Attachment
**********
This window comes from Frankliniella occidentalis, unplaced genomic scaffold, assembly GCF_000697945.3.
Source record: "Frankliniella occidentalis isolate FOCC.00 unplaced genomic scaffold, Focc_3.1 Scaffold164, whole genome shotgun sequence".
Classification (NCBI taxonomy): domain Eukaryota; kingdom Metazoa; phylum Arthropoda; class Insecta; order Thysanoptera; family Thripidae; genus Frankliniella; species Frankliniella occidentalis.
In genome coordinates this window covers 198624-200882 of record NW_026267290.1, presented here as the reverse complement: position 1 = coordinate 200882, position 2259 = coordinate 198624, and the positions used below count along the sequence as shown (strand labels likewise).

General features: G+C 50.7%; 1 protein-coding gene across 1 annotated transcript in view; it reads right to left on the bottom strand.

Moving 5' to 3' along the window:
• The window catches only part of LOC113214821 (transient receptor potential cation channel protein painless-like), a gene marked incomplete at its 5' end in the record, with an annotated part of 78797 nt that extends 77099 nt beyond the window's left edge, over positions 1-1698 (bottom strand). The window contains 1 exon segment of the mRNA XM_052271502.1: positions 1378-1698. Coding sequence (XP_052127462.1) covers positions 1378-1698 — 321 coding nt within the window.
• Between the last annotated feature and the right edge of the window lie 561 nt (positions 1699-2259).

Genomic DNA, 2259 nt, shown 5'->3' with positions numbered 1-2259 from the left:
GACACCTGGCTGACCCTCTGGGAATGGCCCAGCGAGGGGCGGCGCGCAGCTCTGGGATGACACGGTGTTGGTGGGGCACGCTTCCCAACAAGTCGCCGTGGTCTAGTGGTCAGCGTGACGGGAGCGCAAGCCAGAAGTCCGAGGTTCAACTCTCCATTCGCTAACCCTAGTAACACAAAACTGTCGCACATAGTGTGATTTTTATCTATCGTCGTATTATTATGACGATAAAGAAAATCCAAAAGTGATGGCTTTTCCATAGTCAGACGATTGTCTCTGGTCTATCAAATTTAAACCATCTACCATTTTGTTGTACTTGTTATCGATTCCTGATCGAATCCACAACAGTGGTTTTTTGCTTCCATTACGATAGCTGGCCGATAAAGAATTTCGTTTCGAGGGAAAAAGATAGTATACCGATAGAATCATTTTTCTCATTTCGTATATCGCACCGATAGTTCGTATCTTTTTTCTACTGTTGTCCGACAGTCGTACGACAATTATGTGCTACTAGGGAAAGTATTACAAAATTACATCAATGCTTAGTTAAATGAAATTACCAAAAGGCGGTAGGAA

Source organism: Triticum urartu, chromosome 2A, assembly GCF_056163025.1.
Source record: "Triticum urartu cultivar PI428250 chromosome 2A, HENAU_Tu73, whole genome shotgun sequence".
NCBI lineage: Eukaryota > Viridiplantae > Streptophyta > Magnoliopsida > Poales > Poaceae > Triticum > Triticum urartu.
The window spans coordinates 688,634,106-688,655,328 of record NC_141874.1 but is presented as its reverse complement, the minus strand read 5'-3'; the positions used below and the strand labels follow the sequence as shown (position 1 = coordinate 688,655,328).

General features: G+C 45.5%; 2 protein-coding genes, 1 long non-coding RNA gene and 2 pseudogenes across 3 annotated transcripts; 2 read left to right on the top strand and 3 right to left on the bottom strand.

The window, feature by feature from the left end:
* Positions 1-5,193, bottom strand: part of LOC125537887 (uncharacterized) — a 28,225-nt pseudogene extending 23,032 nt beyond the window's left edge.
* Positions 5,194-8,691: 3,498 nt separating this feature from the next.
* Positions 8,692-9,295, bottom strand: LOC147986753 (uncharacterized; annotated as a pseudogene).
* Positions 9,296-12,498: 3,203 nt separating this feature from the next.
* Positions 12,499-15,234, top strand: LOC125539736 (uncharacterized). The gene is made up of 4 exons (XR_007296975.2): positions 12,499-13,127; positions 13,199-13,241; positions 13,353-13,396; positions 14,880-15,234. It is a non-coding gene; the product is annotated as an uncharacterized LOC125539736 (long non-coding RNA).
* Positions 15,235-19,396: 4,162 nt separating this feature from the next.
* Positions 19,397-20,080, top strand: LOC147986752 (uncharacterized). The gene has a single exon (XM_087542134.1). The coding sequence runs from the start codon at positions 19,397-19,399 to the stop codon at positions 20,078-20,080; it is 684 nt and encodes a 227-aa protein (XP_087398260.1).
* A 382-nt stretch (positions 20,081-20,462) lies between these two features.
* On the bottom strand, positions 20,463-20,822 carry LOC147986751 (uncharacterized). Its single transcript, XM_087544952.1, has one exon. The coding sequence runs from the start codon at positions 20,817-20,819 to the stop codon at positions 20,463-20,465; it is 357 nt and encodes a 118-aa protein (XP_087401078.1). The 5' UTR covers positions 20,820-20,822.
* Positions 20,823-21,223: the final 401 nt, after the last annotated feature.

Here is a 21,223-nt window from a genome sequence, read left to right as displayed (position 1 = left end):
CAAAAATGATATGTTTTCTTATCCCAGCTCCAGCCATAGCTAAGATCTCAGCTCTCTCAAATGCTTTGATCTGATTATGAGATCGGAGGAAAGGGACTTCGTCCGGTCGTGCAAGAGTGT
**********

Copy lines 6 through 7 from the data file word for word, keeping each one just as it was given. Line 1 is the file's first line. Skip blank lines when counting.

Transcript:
Moving 5' to 3' along the window:
• The window catches only part of LOC113214821 (transient receptor potential cation channel protein painless-like), a gene marked incomplete at its 5' end in the record, with an annotated part of 78797 nt that extends 77099 nt beyond the window's left edge, over positions 1-1698 (bottom strand). The window contains 1 exon segment of the mRNA XM_052271502.1: positions 1378-1698. Coding sequence (XP_052127462.1) covers positions 1378-1698 — 321 coding nt within the window.